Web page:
• Reach and maintain your healthy body weight, because excess weight actually decreases HDL cholesterol levels. The good news is that your HDL cholesterol levels can increase by 0.01 mmol/L for every 2 pounds you lose. Even though this might seem like an insignificantly small number, it is of great significance for your health!
  • Be more active! Regular physical activity, at least 30 minutes on most days of the week, can increase HDL cholesterol by 5% in adults. The types of activities you should choose are those that increase your heart rate such as walking, swimming, running, cross-country skiing, snowshoeing or biking for example.
  • Choose to eat healthier fats. A healthy diet should include a certain amount of fat, but keep in mind that not all fats are created equal. You should therefore avoid saturated fats as much as you can. These are mainly found in meat and whole milk dairy products. You should favour monounsaturated and polyunsaturated fats such as olive oil and canola oil. In addition to having anti-inflammatory properties, these oils are thought to help increase HDL cholesterol. Moreover, eating nuts, fish and other foods containing omega 3 fatty acids regularly could improve the rapport between LDL and HDL cholesterol.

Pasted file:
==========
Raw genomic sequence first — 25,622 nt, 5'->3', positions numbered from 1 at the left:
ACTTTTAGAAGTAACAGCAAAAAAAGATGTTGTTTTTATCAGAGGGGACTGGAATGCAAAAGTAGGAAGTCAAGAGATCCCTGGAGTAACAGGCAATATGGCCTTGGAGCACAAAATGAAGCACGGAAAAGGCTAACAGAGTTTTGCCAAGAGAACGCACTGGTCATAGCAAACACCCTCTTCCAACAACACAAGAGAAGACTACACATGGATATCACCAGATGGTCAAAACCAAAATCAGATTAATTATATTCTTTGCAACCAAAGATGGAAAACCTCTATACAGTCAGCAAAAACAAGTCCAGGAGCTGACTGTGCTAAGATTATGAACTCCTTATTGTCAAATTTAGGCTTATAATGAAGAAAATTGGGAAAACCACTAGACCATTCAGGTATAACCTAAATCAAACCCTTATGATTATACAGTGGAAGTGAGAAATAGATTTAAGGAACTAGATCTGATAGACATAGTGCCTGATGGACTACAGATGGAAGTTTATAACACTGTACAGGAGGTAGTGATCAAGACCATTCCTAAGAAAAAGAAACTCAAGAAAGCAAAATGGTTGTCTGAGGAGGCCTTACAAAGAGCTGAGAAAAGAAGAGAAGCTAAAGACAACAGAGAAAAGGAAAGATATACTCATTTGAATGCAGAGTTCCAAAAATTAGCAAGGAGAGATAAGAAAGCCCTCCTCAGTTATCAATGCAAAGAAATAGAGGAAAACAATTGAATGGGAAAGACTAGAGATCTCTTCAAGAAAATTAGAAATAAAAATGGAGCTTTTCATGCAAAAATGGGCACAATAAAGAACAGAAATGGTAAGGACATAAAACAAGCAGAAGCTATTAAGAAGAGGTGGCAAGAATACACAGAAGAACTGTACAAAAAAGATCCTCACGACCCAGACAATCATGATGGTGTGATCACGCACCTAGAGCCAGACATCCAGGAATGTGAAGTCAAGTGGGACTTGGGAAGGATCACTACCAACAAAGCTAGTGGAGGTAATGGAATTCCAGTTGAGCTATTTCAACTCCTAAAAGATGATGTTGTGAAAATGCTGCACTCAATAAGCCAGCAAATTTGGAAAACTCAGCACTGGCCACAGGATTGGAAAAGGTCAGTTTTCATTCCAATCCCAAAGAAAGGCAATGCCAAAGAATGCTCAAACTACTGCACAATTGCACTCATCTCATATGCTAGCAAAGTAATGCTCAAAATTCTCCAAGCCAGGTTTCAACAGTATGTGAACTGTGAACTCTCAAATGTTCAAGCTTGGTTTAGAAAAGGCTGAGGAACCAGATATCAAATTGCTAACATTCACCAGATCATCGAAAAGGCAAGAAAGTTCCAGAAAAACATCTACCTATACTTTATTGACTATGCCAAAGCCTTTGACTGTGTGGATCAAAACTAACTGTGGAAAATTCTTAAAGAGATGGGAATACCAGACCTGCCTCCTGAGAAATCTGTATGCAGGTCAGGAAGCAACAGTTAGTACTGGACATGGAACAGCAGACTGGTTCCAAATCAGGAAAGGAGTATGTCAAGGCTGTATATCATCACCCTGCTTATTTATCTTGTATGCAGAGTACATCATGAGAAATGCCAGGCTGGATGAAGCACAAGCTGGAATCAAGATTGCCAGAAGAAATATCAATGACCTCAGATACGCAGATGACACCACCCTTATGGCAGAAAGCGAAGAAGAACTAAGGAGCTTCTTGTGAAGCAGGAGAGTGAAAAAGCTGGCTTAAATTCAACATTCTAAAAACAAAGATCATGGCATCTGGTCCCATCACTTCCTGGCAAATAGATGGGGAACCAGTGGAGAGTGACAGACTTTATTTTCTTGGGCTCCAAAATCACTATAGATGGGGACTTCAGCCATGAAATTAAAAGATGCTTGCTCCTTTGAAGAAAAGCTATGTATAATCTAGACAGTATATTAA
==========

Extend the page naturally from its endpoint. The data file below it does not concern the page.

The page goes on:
• Limit your food cholesterol intake to a maximum of 300 mg per day, or 200 mg if you are suffering from cardiovascular disease. The most concentrated sources of cholesterol include red meat, egg yolks and whole milk dairy products. You should therefore choose leaner cuts of meat and dairy products that are made with skim milk.
  • Choose whole grain products. Whole wheat breads and pasta, as well as brown rice all contribute in improving blood cholesterol results. Oat flakes and wheat flakes are also healthy choices.
  • Eat colourful fruits and vegetable in abundance, and learn to cook them in various ways or eat them raw. In addition to being scrumptious, their health benefits are countless.